The Kununurra Sunset Cruise on the BBQ boat is full of surprises. The last thing we expected was to be sharing our boat with a crocodile.
‘Canoes! Can we go can canoeing?’
We’d finished setting up camp in Kununurra and were exploring our new home – the Kimberleyland Holiday Park. It was one of our favourites. Enormous boab trees line the sites and there are beautiful views across Lily Creek Lagoon.
The canoes were lined up on an embankment. The kids took turns sitting in them as they went about choosing their favourite. While they decided, I walked up to the water’s edge.
‘Hey, you guys, check this out.’
Having decided a yellow two-person canoe looked the fastest and came over. I nodded towards the water directly below our feet. They lowered their eyes and let out a shriek.
‘No way! They can’t be real!’
‘I’m pretty sure they are.’ The kids looked in disbelief at three fresh water crocodiles lying motionless in the water, their toothy snouts resting on the muddy water’s edge. They were, at best, a couple of metres from the adjacent boat ramp.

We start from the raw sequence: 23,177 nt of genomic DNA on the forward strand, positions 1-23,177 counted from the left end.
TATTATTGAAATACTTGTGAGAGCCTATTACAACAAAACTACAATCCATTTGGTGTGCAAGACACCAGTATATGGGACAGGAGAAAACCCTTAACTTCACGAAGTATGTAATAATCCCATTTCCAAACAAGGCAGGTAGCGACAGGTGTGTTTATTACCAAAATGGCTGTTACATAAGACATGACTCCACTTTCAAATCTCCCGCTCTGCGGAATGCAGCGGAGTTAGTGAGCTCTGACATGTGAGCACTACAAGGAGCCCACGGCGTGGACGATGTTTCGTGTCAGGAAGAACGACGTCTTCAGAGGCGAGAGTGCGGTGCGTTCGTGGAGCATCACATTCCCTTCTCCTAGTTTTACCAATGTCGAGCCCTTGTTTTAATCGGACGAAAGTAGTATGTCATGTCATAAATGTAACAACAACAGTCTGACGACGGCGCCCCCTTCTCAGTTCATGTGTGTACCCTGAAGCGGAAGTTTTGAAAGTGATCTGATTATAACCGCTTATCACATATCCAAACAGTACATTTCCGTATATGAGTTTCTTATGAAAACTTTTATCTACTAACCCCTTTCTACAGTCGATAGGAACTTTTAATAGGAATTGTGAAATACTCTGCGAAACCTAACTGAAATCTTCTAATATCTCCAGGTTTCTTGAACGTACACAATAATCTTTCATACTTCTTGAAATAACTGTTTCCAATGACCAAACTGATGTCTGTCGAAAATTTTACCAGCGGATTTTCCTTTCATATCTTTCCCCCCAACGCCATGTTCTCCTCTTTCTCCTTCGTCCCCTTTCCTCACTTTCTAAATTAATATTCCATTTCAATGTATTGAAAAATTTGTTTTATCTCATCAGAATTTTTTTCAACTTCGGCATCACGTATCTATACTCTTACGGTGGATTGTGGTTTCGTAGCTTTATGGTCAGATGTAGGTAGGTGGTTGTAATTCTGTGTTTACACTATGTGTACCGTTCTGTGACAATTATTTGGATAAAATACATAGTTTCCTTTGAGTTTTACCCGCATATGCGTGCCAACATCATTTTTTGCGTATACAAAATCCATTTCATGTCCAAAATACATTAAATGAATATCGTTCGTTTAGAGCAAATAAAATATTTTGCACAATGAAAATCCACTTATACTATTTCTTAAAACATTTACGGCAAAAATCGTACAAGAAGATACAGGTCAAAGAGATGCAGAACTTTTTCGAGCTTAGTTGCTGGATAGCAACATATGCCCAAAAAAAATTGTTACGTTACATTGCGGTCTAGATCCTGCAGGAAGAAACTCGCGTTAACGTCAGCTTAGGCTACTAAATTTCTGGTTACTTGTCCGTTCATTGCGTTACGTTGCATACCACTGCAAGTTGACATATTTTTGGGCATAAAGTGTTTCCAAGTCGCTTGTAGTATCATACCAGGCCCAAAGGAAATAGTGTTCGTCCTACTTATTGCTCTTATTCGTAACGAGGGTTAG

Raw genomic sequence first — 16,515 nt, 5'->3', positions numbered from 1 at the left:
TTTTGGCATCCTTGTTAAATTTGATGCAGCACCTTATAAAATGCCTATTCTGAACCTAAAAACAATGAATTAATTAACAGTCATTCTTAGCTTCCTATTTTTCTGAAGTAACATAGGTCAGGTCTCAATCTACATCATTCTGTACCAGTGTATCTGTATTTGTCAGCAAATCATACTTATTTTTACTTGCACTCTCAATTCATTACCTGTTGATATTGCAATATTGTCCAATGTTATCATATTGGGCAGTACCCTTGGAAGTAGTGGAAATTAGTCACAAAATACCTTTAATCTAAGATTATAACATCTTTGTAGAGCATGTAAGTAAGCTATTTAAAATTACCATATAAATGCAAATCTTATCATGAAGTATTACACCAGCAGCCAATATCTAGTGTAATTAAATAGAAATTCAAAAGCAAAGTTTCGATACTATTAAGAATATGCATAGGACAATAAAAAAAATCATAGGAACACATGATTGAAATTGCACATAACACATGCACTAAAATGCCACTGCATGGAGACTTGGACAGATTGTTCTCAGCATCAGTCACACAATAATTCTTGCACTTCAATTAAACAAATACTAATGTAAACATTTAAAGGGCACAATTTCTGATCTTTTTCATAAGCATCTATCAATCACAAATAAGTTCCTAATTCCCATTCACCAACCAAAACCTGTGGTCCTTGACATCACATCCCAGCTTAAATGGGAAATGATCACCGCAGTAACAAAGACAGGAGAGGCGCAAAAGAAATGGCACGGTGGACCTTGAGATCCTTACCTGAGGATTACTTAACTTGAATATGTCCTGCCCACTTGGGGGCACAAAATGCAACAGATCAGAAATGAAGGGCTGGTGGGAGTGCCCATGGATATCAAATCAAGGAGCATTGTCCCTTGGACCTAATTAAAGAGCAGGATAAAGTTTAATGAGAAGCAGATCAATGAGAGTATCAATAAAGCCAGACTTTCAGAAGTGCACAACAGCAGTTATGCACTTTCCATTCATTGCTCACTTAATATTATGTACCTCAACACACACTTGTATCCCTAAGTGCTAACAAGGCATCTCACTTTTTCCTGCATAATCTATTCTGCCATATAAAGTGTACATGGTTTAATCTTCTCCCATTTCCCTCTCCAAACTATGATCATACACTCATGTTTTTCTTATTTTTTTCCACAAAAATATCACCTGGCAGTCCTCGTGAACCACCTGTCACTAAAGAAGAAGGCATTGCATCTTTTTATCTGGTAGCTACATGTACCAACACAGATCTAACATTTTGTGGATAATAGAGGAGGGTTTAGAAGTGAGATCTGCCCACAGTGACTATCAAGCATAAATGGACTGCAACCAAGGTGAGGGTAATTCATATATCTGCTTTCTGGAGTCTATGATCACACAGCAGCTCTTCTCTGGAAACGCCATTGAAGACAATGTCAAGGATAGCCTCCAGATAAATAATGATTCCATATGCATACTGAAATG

‘You’ll be fine. They’re freshies. They won’t bother you.’ I tried to make light of it but in truth I was also shocked how close they were.
Not surprisingly, Caitlin wasn’t convinced. ‘Seriously? Nothing to worry about? They wait there because it’s where people get into their canoes.’
‘Yer. Then they attack you.’ Obviously, Liam wasn’t buying my ‘you’ll be fine’ theory either. From that point on, canoeing was off their activity list.
kununurra sunset cruise
The following evening, we went on a cruise along the Ord River to Diversion Dam. It showcased the Kimberley’s fauna and flora against the backdrop of a stunning sunset. Pandanus palms lined the banks. They were full of flying foxes that were waking and taking flight in search of food.
Our BBQ dinner at Diversion dam was epic in size and quality. As we ate, the sun slipped below the horizon turning the dusk sky bright pink. It was a beautiful evening that ended with an invitation to jump in the Ord for a swim.
Swim if you dare